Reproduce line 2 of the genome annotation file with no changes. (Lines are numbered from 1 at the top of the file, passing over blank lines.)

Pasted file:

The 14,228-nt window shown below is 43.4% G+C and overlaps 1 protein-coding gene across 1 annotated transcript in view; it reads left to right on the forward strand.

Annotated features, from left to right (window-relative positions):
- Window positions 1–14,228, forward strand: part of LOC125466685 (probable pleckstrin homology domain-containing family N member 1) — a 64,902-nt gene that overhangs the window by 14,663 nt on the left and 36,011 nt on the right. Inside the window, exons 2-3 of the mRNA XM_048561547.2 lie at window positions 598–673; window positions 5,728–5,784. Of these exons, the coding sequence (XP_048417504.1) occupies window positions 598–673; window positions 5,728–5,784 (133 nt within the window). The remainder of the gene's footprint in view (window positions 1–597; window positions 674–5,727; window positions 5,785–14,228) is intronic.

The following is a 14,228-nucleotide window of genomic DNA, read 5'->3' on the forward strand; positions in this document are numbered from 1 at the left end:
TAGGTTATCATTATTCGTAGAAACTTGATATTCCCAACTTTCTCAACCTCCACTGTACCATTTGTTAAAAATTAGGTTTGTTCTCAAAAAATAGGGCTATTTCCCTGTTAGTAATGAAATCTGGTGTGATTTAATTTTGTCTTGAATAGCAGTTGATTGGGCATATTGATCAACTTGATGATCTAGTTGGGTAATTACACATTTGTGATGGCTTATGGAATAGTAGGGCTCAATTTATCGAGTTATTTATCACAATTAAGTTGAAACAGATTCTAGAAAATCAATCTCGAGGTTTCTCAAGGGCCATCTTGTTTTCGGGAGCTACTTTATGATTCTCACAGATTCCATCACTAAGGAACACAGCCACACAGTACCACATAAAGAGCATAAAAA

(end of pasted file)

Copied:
Annotated features, from left to right (window-relative positions):